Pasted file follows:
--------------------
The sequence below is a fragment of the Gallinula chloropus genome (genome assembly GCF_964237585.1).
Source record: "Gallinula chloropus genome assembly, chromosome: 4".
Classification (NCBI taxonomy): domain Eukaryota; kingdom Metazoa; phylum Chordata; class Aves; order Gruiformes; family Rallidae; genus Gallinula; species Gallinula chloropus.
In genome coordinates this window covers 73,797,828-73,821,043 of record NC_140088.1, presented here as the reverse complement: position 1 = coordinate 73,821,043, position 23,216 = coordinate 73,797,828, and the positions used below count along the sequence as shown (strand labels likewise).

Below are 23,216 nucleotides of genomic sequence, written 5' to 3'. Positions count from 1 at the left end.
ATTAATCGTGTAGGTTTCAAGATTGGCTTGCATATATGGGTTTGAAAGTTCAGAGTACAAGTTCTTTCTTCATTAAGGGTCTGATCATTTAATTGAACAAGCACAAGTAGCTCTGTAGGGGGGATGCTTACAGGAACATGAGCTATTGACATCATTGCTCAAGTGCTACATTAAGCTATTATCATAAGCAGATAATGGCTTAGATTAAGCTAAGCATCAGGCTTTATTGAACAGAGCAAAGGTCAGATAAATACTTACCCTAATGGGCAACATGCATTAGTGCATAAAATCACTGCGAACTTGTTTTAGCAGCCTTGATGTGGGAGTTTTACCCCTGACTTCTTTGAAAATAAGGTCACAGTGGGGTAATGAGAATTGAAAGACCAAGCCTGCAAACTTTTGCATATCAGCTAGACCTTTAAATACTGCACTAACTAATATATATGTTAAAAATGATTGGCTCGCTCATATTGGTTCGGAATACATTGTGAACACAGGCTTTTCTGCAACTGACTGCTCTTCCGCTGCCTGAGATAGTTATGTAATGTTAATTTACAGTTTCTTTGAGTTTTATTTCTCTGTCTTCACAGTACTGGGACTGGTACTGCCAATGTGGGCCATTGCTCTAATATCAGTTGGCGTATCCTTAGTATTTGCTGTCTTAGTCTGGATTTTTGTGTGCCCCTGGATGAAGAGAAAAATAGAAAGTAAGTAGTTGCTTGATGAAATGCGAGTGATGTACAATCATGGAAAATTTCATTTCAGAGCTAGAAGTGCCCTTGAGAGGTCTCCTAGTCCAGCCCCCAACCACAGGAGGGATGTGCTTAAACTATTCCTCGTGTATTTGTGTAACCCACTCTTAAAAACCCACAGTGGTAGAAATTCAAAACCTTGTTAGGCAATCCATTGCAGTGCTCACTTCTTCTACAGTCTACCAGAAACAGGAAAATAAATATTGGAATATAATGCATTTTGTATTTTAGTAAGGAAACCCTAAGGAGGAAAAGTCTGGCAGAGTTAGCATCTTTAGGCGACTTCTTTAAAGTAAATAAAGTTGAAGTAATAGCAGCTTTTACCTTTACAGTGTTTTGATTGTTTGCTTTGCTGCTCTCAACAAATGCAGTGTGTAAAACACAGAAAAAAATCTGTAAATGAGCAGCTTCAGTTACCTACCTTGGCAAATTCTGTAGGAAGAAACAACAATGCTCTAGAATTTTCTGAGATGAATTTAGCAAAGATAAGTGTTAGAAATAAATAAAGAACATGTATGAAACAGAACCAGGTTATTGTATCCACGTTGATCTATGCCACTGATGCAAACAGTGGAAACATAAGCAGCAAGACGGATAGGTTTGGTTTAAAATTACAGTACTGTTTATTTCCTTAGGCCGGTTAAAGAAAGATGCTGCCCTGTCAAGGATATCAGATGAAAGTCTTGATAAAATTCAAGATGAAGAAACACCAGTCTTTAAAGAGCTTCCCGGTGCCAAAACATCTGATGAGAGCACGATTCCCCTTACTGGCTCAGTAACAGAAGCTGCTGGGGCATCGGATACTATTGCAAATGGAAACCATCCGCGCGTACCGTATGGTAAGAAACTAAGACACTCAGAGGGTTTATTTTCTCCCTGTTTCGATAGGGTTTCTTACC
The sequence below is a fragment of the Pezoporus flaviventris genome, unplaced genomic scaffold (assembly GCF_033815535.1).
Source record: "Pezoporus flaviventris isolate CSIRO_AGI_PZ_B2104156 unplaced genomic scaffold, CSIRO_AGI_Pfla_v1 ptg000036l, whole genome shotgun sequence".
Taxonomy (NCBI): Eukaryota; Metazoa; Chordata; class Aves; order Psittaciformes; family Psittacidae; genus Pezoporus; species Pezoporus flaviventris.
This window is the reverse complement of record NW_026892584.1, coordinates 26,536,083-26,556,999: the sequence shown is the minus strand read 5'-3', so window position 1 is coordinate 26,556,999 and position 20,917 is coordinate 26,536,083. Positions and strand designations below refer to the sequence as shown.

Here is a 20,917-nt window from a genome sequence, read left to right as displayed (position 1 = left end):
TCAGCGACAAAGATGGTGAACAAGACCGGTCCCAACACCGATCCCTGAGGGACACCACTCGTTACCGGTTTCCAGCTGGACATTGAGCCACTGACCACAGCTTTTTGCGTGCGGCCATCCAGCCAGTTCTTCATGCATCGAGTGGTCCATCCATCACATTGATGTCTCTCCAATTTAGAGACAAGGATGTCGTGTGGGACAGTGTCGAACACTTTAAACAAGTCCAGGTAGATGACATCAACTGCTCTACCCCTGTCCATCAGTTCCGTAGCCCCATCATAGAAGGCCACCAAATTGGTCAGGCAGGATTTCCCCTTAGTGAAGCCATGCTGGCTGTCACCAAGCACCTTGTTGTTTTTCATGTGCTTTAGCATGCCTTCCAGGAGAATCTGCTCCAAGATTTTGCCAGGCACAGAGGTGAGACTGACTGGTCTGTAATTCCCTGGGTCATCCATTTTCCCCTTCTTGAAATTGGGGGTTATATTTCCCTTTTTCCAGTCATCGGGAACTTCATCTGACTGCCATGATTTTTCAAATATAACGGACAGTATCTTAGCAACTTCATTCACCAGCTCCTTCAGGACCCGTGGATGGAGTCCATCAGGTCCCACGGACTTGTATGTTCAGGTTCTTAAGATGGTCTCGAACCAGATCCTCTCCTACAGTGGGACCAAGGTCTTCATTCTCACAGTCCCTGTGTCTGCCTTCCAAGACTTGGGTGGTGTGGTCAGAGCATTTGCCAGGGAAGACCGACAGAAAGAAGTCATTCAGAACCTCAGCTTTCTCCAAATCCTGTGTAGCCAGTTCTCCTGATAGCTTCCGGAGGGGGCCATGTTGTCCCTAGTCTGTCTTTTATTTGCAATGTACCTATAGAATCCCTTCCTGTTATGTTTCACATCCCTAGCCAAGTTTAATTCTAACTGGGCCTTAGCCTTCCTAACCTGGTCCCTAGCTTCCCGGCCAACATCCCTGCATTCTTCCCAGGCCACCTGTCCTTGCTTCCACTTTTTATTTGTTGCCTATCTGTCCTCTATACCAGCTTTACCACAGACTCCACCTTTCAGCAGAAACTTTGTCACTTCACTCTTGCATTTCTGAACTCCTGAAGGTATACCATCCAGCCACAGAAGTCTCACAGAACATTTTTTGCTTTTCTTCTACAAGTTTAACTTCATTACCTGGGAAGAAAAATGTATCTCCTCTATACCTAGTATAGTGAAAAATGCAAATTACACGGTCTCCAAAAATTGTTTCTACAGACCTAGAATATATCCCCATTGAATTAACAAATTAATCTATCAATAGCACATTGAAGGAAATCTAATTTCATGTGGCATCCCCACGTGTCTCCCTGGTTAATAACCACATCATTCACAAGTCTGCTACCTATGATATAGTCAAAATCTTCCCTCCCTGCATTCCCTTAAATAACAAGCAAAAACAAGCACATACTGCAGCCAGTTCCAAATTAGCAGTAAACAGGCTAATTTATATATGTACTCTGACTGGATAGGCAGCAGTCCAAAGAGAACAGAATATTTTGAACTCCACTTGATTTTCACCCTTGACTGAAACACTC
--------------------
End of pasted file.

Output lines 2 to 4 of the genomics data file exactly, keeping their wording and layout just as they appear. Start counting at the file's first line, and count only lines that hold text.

Source record: "Gallinula chloropus genome assembly, chromosome: 4".
Classification (NCBI taxonomy): domain Eukaryota; kingdom Metazoa; phylum Chordata; class Aves; order Gruiformes; family Rallidae; genus Gallinula; species Gallinula chloropus.
In genome coordinates this window covers 73,797,828-73,821,043 of record NC_140088.1, presented here as the reverse complement: position 1 = coordinate 73,821,043, position 23,216 = coordinate 73,797,828, and the positions used below count along the sequence as shown (strand labels likewise).